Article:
Lesson Plan

Portraits: I've Just Seen a Face

Portrait of a Boy with a Falcon - Wallerant Vaillant.
Photo caption

Portrait of a Boy with a Falcon - Wallerant Vaillant.

The day the photographer comes to school to take portrait photos is always quite a day, filled with irrepressible excitement and barely suppressed anxiety. When the pictures arrive, they are shared, traded, talked about and sometimes hidden. We are all protective of our own image.

Image has always been important to the powerful. Their portraits have traditionally been designed to impress us with the gravity of the subject. But changing sensibilities and media have tended to introduce more intimacy and spontaneity.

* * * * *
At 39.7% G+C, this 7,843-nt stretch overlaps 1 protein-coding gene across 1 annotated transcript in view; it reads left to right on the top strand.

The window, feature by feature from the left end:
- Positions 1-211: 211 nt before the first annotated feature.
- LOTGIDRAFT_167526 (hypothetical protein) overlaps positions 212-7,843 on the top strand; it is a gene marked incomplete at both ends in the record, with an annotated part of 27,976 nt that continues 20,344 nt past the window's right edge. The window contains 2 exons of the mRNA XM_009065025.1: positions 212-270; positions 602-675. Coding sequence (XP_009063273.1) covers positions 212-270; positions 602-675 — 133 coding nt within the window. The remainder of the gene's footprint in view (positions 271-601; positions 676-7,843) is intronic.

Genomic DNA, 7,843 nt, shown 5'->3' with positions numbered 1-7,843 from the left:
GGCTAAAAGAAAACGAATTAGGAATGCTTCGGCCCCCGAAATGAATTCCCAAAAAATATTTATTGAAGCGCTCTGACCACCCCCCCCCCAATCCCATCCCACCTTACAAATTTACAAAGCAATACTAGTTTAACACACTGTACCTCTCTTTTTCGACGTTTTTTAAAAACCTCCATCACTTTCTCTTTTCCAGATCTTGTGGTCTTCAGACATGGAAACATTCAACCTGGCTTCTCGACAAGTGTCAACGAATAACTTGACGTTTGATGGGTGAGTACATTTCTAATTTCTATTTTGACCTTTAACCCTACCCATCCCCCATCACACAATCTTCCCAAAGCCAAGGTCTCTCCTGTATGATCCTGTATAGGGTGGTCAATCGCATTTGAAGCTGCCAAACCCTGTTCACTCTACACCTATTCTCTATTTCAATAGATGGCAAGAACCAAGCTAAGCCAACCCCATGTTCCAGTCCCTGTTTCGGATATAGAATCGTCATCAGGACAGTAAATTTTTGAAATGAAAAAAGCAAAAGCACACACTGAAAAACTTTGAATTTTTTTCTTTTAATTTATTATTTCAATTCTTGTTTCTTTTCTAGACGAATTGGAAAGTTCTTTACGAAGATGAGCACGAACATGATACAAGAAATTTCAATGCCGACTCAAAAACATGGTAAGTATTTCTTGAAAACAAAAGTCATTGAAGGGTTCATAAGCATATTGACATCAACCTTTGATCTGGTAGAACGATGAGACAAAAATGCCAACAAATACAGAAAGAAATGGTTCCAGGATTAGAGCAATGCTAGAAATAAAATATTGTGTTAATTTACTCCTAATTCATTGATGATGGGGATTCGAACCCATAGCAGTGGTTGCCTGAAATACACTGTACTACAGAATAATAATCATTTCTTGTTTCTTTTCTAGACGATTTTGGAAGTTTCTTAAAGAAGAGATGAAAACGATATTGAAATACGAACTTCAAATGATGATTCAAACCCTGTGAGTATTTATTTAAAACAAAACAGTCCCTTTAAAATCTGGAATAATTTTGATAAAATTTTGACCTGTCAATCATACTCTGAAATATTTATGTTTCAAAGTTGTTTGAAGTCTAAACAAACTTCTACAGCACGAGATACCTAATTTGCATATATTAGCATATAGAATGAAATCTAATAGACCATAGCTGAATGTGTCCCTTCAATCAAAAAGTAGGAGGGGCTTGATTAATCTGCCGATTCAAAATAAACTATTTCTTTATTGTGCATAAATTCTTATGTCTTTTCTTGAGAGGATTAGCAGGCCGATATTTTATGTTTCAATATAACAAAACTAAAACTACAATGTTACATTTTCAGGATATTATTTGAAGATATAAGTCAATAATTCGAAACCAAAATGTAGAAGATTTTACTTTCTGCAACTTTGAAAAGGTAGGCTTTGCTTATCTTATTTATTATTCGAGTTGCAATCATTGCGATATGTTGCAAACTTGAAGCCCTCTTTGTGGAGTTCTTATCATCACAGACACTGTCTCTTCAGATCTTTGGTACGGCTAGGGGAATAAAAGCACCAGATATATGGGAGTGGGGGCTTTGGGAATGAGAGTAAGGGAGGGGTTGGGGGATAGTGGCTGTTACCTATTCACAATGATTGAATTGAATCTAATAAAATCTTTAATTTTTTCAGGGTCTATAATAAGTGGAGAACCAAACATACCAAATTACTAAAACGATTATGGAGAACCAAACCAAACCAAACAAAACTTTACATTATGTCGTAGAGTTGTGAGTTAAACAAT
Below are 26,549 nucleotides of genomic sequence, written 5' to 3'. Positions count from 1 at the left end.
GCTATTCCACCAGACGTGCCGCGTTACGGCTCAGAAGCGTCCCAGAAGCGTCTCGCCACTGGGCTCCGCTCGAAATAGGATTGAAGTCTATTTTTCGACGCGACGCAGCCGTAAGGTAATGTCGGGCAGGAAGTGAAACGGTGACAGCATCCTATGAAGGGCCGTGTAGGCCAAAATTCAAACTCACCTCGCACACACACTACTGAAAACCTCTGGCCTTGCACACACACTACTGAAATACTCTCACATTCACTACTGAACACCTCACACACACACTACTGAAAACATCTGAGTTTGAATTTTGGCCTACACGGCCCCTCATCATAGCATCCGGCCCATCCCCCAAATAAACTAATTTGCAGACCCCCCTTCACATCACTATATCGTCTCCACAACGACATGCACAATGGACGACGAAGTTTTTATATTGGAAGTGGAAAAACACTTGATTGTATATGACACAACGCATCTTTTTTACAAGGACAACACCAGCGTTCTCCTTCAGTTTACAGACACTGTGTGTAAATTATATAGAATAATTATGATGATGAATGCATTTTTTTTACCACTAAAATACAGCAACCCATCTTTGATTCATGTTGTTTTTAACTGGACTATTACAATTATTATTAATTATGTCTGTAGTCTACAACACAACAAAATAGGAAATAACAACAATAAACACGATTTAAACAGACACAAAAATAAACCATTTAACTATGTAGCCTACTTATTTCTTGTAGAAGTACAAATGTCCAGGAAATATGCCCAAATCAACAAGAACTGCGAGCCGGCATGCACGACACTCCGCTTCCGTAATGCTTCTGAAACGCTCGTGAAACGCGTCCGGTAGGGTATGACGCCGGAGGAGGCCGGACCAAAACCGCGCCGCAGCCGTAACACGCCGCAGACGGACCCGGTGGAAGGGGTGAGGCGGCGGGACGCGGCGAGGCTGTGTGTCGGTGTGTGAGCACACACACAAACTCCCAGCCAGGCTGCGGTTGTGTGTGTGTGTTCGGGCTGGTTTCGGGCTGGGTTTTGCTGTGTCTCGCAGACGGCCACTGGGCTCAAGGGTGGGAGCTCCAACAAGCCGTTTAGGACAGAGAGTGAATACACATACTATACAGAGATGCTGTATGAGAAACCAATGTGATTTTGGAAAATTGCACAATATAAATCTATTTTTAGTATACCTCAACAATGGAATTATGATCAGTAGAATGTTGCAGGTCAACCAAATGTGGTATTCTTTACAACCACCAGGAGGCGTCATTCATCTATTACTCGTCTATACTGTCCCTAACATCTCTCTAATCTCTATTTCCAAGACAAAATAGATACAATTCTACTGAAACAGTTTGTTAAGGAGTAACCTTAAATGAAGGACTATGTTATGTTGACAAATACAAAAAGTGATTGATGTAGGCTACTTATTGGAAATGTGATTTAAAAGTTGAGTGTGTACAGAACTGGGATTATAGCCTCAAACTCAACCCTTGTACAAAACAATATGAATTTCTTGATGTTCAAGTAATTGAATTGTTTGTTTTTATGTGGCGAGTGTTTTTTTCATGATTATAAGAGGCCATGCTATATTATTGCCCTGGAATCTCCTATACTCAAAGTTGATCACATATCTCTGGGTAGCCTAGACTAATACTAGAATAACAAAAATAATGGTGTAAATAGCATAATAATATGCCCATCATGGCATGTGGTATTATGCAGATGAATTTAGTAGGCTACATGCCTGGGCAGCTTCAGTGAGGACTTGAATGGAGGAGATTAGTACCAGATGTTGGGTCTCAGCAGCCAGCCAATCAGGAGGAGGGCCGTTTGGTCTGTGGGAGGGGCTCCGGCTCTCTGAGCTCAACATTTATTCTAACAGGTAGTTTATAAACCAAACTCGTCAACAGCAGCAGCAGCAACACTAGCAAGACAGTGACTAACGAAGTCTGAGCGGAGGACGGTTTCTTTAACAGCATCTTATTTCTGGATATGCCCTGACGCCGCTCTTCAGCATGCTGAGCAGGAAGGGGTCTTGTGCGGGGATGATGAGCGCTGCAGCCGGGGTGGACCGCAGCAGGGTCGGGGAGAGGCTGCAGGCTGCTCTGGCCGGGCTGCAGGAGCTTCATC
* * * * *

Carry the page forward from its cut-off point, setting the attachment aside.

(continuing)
Creating visual and literary representations of people has proven to be an enduring human activity. Help your students examine this compulsion of ours to capture the human in image and words.

Guiding Questions

What differences in portraits can students observe?

What image of the individual do portraits convey to the students?

What kinds of portraits have been made of historical figures?

Learning Objectives

Cite at least three purposes a portrait can serve

List criteria for analyzing the image a portrait projects

Analyze a portrait of an historical figure based on the criteria

Relate biographical research to a portrait